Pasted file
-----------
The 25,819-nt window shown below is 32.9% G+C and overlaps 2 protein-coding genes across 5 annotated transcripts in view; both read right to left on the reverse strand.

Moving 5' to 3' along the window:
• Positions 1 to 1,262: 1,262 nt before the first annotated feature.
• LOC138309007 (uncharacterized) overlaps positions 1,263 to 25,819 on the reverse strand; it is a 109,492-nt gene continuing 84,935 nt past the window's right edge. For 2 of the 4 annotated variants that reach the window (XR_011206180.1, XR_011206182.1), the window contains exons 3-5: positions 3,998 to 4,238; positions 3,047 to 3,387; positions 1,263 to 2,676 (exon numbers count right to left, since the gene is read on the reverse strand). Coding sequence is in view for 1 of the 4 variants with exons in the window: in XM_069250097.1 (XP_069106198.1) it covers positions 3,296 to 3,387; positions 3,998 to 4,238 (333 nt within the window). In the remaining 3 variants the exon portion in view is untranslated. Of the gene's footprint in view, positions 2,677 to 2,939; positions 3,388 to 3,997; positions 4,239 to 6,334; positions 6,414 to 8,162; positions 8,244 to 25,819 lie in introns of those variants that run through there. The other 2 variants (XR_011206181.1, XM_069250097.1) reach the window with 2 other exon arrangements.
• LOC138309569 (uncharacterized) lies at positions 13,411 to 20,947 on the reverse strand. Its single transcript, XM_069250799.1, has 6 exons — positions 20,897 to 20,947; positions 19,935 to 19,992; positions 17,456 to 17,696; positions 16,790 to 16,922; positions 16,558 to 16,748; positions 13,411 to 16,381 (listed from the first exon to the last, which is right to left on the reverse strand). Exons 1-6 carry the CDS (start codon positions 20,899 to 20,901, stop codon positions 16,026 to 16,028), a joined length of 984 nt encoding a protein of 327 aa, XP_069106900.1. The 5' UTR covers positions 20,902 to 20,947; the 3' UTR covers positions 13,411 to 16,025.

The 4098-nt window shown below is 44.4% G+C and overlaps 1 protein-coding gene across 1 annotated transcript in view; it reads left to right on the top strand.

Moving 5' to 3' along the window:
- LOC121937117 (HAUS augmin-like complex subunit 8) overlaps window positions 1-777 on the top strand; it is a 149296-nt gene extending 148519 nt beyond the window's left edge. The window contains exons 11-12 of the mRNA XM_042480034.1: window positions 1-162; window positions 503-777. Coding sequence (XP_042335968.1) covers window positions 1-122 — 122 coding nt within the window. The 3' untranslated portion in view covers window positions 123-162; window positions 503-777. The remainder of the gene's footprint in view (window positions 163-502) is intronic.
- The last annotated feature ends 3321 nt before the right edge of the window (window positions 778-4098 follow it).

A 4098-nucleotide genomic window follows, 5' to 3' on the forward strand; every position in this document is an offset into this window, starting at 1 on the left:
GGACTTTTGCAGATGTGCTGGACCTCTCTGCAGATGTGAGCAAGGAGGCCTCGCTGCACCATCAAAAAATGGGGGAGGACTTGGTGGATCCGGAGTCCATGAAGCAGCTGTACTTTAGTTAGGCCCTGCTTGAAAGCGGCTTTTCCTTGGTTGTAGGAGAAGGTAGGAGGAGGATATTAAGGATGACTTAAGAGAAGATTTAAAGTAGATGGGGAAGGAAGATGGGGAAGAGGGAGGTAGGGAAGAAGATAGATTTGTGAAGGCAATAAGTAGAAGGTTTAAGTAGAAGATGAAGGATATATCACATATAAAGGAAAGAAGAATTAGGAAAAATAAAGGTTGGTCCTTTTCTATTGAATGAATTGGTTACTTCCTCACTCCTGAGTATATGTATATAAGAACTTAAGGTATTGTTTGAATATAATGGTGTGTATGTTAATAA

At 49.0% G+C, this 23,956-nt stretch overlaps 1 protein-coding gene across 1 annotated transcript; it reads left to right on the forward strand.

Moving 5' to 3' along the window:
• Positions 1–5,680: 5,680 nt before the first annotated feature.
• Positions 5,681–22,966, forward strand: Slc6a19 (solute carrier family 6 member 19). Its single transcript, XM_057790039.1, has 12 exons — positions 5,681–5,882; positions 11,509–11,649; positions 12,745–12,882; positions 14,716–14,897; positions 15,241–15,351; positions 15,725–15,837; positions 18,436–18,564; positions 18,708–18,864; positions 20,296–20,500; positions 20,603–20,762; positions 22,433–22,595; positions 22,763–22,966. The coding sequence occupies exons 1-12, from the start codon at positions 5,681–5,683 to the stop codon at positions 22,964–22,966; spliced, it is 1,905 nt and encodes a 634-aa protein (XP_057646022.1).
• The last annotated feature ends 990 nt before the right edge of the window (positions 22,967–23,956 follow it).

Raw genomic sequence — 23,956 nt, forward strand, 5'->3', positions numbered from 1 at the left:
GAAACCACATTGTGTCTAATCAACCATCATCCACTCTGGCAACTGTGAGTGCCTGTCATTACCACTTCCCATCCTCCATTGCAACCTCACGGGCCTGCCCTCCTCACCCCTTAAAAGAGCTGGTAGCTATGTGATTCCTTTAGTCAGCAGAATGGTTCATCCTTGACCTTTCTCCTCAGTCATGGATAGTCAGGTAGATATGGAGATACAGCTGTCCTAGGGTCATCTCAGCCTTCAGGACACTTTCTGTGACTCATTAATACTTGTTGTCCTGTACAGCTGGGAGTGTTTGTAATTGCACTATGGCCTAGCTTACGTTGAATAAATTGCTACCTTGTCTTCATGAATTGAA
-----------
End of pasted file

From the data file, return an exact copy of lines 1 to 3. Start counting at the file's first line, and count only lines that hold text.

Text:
The 25,819-nt window shown below is 32.9% G+C and overlaps 2 protein-coding genes across 5 annotated transcripts in view; both read right to left on the reverse strand.

Moving 5' to 3' along the window:
• Positions 1 to 1,262: 1,262 nt before the first annotated feature.